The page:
At that time, COVID-19 was beginning its slow but inexorable spread from its place of origin to virtually every corner of the globe as it metamorphosed into a global pandemic. The first two cases in Vietnam were confirmed on 23 January 2020, a Chinese man from Wuhan who visited his son in Hanoi. Both were hospitalised three days later in HCMC after a visit to the south central resort city of Nha Trang.
While Vietnam has done an extraordinary job of containing the coronavirus, emerging as an international role model, most other countries have not, including the major overseas study destinations for Vietnamese students.
As of 8th January 2021, Vietnam, with a population of over 97 million, had a total of 1,509 confirmed cases, 118 active cases, and 35 deaths. This is all the more praiseworthy when you consider that it shares a 1,306km (812 miles) northern border with China, in addition to borders with Cambodia and Laos.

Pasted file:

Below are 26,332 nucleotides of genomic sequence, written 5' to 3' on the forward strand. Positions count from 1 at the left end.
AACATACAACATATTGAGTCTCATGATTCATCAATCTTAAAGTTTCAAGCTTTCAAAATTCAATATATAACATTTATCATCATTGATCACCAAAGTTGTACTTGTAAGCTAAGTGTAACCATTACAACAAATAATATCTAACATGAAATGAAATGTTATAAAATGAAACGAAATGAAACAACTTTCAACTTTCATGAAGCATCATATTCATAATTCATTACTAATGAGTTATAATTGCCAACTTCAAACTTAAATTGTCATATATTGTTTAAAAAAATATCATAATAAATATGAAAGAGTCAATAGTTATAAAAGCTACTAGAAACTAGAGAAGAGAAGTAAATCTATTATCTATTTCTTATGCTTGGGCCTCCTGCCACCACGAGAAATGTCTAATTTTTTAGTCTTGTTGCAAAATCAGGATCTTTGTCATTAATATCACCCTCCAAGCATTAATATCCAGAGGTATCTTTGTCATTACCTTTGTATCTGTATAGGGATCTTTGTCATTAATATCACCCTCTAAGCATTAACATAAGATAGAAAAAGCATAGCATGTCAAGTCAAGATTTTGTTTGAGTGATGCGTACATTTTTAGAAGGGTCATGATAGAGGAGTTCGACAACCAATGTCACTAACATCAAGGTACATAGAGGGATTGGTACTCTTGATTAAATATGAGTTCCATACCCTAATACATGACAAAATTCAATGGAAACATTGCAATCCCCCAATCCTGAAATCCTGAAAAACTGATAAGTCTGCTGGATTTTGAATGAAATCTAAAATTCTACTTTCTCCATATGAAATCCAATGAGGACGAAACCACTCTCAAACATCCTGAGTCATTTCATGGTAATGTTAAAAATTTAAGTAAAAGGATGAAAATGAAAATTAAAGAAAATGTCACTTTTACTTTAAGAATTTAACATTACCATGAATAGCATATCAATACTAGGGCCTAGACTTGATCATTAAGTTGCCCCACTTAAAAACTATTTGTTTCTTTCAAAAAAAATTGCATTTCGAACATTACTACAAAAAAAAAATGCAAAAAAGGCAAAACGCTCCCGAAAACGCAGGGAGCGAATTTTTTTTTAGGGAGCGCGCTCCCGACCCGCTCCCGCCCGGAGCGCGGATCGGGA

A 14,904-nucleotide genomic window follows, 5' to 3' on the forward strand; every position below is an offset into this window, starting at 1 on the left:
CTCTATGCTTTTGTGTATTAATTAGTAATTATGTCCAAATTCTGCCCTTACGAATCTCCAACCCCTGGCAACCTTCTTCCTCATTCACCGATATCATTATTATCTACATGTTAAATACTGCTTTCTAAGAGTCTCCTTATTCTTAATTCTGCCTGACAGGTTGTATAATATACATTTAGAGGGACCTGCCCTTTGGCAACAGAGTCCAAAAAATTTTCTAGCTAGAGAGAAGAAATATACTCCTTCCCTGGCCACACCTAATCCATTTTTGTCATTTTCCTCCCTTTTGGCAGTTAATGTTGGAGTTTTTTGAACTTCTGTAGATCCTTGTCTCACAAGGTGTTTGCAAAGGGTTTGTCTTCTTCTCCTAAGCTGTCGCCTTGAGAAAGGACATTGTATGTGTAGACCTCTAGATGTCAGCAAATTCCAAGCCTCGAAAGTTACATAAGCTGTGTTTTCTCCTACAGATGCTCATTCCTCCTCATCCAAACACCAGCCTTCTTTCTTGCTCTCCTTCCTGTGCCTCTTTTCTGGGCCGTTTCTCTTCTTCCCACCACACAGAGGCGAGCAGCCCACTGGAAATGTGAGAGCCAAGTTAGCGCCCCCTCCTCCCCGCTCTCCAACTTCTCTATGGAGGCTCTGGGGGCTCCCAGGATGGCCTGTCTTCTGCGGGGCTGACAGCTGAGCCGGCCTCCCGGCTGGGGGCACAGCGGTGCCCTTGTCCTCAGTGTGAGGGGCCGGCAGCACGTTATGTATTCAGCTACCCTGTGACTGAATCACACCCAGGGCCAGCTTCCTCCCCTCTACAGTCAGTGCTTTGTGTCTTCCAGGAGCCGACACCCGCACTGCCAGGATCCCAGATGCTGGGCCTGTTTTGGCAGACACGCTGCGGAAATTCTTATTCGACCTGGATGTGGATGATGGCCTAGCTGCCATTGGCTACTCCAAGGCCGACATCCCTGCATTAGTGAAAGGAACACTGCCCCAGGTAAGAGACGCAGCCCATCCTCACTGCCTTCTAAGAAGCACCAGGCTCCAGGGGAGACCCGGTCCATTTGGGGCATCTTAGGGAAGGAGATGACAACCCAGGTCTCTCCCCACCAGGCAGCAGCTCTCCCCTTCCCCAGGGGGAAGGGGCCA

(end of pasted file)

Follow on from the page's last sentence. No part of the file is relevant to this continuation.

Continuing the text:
The country’s shutdown, such as it was – you were only supposed to leave your home to purchase essentials – lasted a few weeks in the spring for most of the country and an extra week for the major urban centres of Hanoi and HCMC.
Vietnam rebooted its economy on 22 April and, in spite of some very modest spikes, has been back to normal ever since. Like China and other countries, its success in containing COVID-19 lays the groundwork for modest growth in 2020 and a swift economic recovery in 2021 with one S&P analyst predicting a growth forecast as high as 10.9%. This recovery will contribute to families’ ability to afford big-ticket items such as overseas study.
The latest figures of Vietnamese students in the US are from the September 2020 SEVIS by the Numbers update.